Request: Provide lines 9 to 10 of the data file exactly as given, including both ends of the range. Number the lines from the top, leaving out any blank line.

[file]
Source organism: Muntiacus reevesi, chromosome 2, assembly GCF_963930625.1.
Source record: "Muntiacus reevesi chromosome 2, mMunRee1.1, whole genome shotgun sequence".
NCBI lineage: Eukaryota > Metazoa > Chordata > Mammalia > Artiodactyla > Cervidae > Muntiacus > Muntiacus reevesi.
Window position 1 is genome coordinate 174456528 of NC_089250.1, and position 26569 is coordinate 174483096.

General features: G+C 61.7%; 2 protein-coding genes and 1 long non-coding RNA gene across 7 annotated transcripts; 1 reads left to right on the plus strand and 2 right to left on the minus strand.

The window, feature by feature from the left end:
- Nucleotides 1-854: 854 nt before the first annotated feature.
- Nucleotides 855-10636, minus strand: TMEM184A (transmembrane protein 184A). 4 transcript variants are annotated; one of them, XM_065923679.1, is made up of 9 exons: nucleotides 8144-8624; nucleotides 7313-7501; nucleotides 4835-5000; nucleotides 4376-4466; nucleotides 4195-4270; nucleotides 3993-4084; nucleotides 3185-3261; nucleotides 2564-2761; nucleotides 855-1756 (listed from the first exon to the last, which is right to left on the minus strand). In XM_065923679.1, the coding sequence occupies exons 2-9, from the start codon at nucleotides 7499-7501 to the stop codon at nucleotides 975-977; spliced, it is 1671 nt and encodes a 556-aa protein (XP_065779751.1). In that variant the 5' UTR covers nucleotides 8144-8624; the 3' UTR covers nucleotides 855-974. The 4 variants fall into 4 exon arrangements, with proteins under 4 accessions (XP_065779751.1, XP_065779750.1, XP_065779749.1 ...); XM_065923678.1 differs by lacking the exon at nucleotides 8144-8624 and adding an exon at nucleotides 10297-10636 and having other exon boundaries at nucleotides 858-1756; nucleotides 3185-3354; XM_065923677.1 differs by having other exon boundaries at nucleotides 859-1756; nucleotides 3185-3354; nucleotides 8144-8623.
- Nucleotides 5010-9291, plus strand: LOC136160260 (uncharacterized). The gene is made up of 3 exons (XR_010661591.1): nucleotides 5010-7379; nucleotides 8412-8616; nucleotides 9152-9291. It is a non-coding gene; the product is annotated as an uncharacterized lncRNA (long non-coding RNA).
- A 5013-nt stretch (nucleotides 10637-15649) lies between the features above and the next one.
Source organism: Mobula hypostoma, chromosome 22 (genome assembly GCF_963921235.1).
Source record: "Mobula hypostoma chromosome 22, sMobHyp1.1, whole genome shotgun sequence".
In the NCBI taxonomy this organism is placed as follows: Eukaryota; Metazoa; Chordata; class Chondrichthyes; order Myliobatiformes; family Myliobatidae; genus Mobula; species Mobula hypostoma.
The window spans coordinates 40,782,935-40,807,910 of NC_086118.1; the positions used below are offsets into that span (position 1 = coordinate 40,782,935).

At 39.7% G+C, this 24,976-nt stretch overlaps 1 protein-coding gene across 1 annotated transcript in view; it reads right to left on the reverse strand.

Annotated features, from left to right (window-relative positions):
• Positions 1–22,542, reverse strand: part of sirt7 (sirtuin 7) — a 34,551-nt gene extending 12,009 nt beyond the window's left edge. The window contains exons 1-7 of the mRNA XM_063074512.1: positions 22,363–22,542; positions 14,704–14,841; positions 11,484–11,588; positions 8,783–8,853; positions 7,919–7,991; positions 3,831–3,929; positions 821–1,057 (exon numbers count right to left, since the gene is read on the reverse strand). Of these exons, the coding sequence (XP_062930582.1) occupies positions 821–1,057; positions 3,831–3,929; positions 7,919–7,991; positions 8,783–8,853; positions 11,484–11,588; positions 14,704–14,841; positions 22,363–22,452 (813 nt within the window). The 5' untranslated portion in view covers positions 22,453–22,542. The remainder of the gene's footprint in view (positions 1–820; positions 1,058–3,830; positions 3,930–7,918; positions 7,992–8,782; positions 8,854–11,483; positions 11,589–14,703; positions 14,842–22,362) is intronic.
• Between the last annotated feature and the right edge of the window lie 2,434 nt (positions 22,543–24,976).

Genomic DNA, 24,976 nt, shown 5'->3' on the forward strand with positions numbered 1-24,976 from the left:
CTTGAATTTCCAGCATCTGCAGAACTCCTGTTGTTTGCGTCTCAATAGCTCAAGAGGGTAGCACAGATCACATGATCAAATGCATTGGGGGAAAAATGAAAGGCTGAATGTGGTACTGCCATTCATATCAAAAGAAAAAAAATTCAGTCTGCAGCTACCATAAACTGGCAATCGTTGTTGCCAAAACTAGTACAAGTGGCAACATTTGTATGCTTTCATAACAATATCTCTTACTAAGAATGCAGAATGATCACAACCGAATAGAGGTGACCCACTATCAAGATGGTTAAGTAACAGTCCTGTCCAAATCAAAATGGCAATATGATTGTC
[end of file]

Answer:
- Nucleotides 5010-9291, plus strand: LOC136160260 (uncharacterized). The gene is made up of 3 exons (XR_010661591.1): nucleotides 5010-7379; nucleotides 8412-8616; nucleotides 9152-9291. It is a non-coding gene; the product is annotated as an uncharacterized lncRNA (long non-coding RNA).
- A 5013-nt stretch (nucleotides 10637-15649) lies between the features above and the next one.